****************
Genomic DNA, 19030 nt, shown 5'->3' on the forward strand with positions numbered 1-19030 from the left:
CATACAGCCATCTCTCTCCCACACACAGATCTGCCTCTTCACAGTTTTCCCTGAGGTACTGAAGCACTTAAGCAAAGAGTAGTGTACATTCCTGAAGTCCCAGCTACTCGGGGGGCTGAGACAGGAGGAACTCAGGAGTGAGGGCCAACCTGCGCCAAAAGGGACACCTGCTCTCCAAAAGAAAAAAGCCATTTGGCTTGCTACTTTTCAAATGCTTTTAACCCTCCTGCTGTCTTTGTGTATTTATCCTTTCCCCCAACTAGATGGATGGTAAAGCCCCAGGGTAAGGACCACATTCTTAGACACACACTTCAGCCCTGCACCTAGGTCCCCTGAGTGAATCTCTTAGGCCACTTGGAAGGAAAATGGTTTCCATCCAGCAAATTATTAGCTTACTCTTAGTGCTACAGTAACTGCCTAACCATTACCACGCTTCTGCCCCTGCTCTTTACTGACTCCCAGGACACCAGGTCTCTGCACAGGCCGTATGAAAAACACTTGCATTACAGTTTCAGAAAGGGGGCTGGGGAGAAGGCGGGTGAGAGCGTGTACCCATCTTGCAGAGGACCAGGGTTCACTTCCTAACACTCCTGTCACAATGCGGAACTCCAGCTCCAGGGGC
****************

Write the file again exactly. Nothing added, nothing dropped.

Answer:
Genomic DNA, 19030 nt, shown 5'->3' on the forward strand with positions numbered 1-19030 from the left:
CATACAGCCATCTCTCTCCCACACACAGATCTGCCTCTTCACAGTTTTCCCTGAGGTACTGAAGCACTTAAGCAAAGAGTAGTGTACATTCCTGAAGTCCCAGCTACTCGGGGGGCTGAGACAGGAGGAACTCAGGAGTGAGGGCCAACCTGCGCCAAAAGGGACACCTGCTCTCCAAAAGAAAAAAGCCATTTGGCTTGCTACTTTTCAAATGCTTTTAACCCTCCTGCTGTCTTTGTGTATTTATCCTTTCCCCCAACTAGATGGATGGTAAAGCCCCAGGGTAAGGACCACATTCTTAGACACACACTTCAGCCCTGCACCTAGGTCCCCTGAGTGAATCTCTTAGGCCACTTGGAAGGAAAATGGTTTCCATCCAGCAAATTATTAGCTTACTCTTAGTGCTACAGTAACTGCCTAACCATTACCACGCTTCTGCCCCTGCTCTTTACTGACTCCCAGGACACCAGGTCTCTGCACAGGCCGTATGAAAAACACTTGCATTACAGTTTCAGAAAGGGGGCTGGGGAGAAGGCGGGTGAGAGCGTGTACCCATCTTGCAGAGGACCAGGGTTCACTTCCTAACACTCCTGTCACAATGCGGAACTCCAGCTCCAGGGGC